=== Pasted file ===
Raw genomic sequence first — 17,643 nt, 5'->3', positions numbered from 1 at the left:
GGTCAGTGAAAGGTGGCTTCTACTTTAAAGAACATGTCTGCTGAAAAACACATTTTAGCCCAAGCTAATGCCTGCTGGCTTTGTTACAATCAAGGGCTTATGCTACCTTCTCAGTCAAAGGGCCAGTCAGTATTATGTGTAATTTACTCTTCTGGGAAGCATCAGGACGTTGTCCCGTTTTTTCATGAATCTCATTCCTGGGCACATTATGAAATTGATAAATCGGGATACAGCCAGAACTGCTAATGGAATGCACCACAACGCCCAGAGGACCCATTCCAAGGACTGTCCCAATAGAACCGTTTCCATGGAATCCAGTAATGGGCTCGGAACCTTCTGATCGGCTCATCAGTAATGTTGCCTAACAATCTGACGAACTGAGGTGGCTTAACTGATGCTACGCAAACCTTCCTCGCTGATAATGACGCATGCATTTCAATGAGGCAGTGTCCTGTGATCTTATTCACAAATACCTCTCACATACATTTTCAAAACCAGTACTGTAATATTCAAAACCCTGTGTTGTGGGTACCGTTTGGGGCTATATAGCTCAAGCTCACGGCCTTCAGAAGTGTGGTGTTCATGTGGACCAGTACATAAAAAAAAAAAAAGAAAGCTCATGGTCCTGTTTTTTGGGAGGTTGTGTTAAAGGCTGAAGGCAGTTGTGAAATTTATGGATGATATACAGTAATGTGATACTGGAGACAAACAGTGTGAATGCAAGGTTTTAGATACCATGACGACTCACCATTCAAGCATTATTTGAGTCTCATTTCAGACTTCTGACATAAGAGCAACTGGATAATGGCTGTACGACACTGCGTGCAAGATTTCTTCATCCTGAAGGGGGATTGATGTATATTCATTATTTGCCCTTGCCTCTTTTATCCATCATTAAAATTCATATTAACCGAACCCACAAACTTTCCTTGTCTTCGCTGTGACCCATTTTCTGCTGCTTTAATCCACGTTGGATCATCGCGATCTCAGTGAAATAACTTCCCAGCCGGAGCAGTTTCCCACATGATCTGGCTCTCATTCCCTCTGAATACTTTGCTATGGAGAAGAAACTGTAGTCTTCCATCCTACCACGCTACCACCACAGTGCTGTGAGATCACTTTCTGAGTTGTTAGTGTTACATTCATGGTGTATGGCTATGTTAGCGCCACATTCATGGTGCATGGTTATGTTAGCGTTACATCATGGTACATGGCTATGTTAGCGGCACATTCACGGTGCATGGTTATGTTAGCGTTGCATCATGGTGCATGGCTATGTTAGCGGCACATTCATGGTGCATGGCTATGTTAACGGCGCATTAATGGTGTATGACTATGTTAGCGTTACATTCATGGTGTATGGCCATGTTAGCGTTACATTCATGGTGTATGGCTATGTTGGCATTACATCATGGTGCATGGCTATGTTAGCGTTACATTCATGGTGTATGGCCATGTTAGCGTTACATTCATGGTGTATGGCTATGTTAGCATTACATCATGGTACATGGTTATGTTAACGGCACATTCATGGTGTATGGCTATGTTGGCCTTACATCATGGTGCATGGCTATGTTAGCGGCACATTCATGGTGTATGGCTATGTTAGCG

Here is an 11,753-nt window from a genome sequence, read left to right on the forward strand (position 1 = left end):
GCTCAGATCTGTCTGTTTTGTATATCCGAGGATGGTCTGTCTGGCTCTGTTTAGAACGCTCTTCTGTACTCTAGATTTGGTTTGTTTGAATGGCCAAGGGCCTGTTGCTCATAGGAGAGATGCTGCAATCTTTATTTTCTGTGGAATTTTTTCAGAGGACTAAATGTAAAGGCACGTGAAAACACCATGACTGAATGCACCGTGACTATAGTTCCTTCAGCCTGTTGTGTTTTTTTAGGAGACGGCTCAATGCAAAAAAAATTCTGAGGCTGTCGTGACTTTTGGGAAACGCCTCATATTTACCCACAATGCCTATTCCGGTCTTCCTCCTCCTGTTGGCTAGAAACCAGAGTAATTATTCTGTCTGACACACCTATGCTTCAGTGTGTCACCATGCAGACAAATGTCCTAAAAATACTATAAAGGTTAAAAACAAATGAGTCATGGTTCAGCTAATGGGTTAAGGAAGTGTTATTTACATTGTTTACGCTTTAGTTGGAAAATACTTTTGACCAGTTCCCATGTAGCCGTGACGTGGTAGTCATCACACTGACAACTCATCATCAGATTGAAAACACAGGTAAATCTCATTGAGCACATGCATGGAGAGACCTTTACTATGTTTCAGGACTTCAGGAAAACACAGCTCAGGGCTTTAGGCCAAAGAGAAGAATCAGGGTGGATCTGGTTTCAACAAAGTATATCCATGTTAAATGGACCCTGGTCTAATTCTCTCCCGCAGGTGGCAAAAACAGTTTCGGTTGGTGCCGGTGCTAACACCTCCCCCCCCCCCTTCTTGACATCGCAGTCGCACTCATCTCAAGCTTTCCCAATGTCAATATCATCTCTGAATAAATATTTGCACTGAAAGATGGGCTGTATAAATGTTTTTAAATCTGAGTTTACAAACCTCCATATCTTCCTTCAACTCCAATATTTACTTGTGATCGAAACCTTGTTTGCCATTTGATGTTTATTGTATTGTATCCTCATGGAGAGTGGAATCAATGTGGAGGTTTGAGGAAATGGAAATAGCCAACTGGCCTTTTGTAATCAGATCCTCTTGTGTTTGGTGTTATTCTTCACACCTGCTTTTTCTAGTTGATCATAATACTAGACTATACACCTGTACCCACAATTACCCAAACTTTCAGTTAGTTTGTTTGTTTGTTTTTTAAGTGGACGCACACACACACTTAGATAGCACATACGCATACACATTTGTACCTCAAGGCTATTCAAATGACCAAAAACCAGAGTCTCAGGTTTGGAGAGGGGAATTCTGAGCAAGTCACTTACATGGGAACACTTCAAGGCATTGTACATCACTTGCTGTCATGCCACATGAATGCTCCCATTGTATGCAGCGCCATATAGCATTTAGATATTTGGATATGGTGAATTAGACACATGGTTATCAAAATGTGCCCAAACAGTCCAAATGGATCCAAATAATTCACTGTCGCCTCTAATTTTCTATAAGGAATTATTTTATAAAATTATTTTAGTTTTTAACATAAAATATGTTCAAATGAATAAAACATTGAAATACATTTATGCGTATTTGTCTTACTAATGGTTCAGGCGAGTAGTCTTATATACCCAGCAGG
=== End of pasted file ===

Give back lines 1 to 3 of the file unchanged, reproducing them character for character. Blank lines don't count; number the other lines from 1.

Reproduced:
Raw genomic sequence first — 17,643 nt, 5'->3', positions numbered from 1 at the left:
GGTCAGTGAAAGGTGGCTTCTACTTTAAAGAACATGTCTGCTGAAAAACACATTTTAGCCCAAGCTAATGCCTGCTGGCTTTGTTACAATCAAGGGCTTATGCTACCTTCTCAGTCAAAGGGCCAGTCAGTATTATGTGTAATTTACTCTTCTGGGAAGCATCAGGACGTTGTCCCGTTTTTTCATGAATCTCATTCCTGGGCACATTATGAAATTGATAAATCGGGATACAGCCAGAACTGCTAATGGAATGCACCACAACGCCCAGAGGACCCATTCCAAGGACTGTCCCAATAGAACCGTTTCCATGGAATCCAGTAATGGGCTCGGAACCTTCTGATCGGCTCATCAGTAATGTTGCCTAACAATCTGACGAACTGAGGTGGCTTAACTGATGCTACGCAAACCTTCCTCGCTGATAATGACGCATGCATTTCAATGAGGCAGTGTCCTGTGATCTTATTCACAAATACCTCTCACATACATTTTCAAAACCAGTACTGTAATATTCAAAACCCTGTGTTGTGGGTACCGTTTGGGGCTATATAGCTCAAGCTCACGGCCTTCAGAAGTGTGGTGTTCATGTGGACCAGTACATAAAAAAAAAAAAAGAAAGCTCATGGTCCTGTTTTTTGGGAGGTTGTGTTAAAGGCTGAAGGCAGTTGTGAAATTTATGGATGATATACAGTAATGTGATACTGGAGACAAACAGTGTGAATGCAAGGTTTTAGATACCATGACGACTCACCATTCAAGCATTATTTGAGTCTCATTTCAGACTTCTGACATAAGAGCAACTGGATAATGGCTGTACGACACTGCGTGCAAGATTTCTTCATCCTGAAGGGGGATTGATGTATATTCATTATTTGCCCTTGCCTCTTTTATCCATCATTAAAATTCATATTAACCGAACCCACAAACTTTCCTTGTCTTCGCTGTGACCCATTTTCTGCTGCTTTAATCCACGTTGGATCATCGCGATCTCAGTGAAATAACTTCCCAGCCGGAGCAGTTTCCCACATGATCTGGCTCTCATTCCCTCTGAATACTTTGCTATGGAGAAGAAACTGTAGTCTTCCATCCTACCACGCTACCACCACAGTGCTGTGAGATCACTTTCTGAGTTGTTAGTGTTACATTCATGGTGTATGGCTATGTTAGCGCCACATTCATGGTGCATGGTTATGTTAGCGTTACATCATGGTACATGGCTATGTTAGCGGCACATTCACGGTGCATGGTTATGTTAGCGTTGCATCATGGTGCATGGCTATGTTAGCGGCACATTCATGGTGCATGGCTATGTTAACGGCGCATTAATGGTGTATGACTATGTTAGCGTTACATTCATGGTGTATGGCCATGTTAGCGTTACATTCATGGTGTATGGCTATGTTGGCATTACATCATGGTGCATGGCTATGTTAGCGTTACATTCATGGTGTATGGCCATGTTAGCGTTACATTCATGGTGTATGGCTATGTTAGCATTACATCATGGTACATGGTTATGTTAACGGCACATTCATGGTGTATGGCTATGTTGGCCTTACATCATGGTGCATGGCTATGTTAGCGGCACATTCATGGTGTATGGCTATGTTAGCG

Here is an 11,753-nt window from a genome sequence, read left to right on the forward strand (position 1 = left end):